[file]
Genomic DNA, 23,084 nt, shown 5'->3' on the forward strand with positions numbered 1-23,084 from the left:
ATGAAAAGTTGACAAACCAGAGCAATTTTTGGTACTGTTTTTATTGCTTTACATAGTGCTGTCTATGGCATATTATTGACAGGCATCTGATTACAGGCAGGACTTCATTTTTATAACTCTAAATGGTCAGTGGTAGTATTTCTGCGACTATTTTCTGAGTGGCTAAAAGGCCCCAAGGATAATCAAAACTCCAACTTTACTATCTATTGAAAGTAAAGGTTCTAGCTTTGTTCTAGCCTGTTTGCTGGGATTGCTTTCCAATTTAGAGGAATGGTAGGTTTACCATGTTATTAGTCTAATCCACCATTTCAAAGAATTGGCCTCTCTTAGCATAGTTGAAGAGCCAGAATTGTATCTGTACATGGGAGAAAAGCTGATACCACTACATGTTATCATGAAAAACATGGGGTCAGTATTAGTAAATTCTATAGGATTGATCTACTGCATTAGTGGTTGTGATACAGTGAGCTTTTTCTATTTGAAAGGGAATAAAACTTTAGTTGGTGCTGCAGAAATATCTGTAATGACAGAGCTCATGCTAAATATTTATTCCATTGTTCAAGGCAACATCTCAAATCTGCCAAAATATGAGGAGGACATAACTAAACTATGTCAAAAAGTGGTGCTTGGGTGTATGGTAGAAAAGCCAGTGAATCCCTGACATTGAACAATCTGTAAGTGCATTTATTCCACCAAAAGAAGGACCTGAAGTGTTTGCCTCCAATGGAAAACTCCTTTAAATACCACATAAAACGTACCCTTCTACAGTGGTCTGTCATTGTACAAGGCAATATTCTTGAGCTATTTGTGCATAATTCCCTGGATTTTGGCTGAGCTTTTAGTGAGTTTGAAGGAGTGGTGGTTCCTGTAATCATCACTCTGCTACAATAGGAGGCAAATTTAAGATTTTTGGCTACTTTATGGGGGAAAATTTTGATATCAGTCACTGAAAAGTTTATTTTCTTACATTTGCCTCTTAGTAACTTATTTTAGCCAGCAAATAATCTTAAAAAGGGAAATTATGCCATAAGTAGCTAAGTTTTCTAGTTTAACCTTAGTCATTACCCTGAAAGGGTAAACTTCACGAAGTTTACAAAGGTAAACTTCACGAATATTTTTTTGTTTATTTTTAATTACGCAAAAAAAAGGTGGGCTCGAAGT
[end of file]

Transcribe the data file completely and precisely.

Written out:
Genomic DNA, 23,084 nt, shown 5'->3' on the forward strand with positions numbered 1-23,084 from the left:
ATGAAAAGTTGACAAACCAGAGCAATTTTTGGTACTGTTTTTATTGCTTTACATAGTGCTGTCTATGGCATATTATTGACAGGCATCTGATTACAGGCAGGACTTCATTTTTATAACTCTAAATGGTCAGTGGTAGTATTTCTGCGACTATTTTCTGAGTGGCTAAAAGGCCCCAAGGATAATCAAAACTCCAACTTTACTATCTATTGAAAGTAAAGGTTCTAGCTTTGTTCTAGCCTGTTTGCTGGGATTGCTTTCCAATTTAGAGGAATGGTAGGTTTACCATGTTATTAGTCTAATCCACCATTTCAAAGAATTGGCCTCTCTTAGCATAGTTGAAGAGCCAGAATTGTATCTGTACATGGGAGAAAAGCTGATACCACTACATGTTATCATGAAAAACATGGGGTCAGTATTAGTAAATTCTATAGGATTGATCTACTGCATTAGTGGTTGTGATACAGTGAGCTTTTTCTATTTGAAAGGGAATAAAACTTTAGTTGGTGCTGCAGAAATATCTGTAATGACAGAGCTCATGCTAAATATTTATTCCATTGTTCAAGGCAACATCTCAAATCTGCCAAAATATGAGGAGGACATAACTAAACTATGTCAAAAAGTGGTGCTTGGGTGTATGGTAGAAAAGCCAGTGAATCCCTGACATTGAACAATCTGTAAGTGCATTTATTCCACCAAAAGAAGGACCTGAAGTGTTTGCCTCCAATGGAAAACTCCTTTAAATACCACATAAAACGTACCCTTCTACAGTGGTCTGTCATTGTACAAGGCAATATTCTTGAGCTATTTGTGCATAATTCCCTGGATTTTGGCTGAGCTTTTAGTGAGTTTGAAGGAGTGGTGGTTCCTGTAATCATCACTCTGCTACAATAGGAGGCAAATTTAAGATTTTTGGCTACTTTATGGGGGAAAATTTTGATATCAGTCACTGAAAAGTTTATTTTCTTACATTTGCCTCTTAGTAACTTATTTTAGCCAGCAAATAATCTTAAAAAGGGAAATTATGCCATAAGTAGCTAAGTTTTCTAGTTTAACCTTAGTCATTACCCTGAAAGGGTAAACTTCACGAAGTTTACAAAGGTAAACTTCACGAATATTTTTTTGTTTATTTTTAATTACGCAAAAAAAAGGTGGGCTCGAAGT